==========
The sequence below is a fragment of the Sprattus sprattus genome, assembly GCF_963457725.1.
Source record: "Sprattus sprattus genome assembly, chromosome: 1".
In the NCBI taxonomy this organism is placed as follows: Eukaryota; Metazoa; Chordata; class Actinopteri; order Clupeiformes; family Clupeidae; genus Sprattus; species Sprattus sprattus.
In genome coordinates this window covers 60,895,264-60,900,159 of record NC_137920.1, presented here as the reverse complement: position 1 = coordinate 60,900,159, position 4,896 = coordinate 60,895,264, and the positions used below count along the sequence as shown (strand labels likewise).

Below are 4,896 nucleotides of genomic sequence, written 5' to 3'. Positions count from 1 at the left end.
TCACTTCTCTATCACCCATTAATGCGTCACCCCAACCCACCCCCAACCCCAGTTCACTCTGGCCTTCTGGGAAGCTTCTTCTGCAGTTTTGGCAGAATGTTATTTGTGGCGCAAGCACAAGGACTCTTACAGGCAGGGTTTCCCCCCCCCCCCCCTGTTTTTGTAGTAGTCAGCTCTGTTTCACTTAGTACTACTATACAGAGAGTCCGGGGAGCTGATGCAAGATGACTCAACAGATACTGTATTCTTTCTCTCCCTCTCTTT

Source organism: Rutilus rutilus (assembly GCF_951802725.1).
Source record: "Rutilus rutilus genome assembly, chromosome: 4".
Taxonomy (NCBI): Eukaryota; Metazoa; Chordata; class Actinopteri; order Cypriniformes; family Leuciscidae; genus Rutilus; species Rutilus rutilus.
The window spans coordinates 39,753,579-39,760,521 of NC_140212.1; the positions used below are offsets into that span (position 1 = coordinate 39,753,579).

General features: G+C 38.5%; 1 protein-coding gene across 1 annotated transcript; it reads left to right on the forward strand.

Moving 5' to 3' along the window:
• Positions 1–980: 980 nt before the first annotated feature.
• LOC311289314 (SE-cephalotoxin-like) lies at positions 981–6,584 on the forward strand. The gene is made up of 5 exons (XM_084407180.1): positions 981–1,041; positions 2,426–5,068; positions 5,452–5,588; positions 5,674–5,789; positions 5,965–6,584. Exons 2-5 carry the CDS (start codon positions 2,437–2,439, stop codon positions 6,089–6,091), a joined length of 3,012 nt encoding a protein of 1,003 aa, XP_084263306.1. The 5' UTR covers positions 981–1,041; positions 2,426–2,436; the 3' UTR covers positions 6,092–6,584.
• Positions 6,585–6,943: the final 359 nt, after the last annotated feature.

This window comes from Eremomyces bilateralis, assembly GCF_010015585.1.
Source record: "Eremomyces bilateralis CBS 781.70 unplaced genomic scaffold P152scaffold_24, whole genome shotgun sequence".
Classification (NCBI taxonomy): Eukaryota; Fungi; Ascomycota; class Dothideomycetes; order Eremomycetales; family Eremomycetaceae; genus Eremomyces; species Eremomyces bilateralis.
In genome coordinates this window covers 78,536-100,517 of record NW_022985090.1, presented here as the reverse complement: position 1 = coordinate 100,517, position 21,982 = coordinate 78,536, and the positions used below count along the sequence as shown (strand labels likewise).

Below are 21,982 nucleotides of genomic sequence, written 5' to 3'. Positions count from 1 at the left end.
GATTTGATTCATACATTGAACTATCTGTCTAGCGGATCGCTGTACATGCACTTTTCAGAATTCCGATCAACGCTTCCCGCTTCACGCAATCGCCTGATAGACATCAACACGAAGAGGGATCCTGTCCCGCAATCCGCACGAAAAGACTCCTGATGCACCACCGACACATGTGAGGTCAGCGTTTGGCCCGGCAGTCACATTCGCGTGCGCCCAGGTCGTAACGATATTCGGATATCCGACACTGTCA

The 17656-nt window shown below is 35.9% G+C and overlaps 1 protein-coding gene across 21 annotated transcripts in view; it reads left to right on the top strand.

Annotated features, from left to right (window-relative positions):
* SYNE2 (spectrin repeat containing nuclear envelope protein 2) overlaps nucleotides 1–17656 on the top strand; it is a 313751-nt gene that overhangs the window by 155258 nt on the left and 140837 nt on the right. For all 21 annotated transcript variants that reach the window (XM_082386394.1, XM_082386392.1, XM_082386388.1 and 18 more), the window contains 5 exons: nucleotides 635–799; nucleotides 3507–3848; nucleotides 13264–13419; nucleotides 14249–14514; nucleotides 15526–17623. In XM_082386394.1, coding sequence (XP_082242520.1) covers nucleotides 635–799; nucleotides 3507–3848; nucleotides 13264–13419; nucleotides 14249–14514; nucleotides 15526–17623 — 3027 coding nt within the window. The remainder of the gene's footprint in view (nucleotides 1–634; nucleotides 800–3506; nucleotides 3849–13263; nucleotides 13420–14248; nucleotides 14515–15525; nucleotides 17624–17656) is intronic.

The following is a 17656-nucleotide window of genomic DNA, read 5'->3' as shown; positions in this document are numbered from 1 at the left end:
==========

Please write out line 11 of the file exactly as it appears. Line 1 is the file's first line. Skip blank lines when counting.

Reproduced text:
General features: G+C 38.5%; 1 protein-coding gene across 1 annotated transcript; it reads left to right on the forward strand.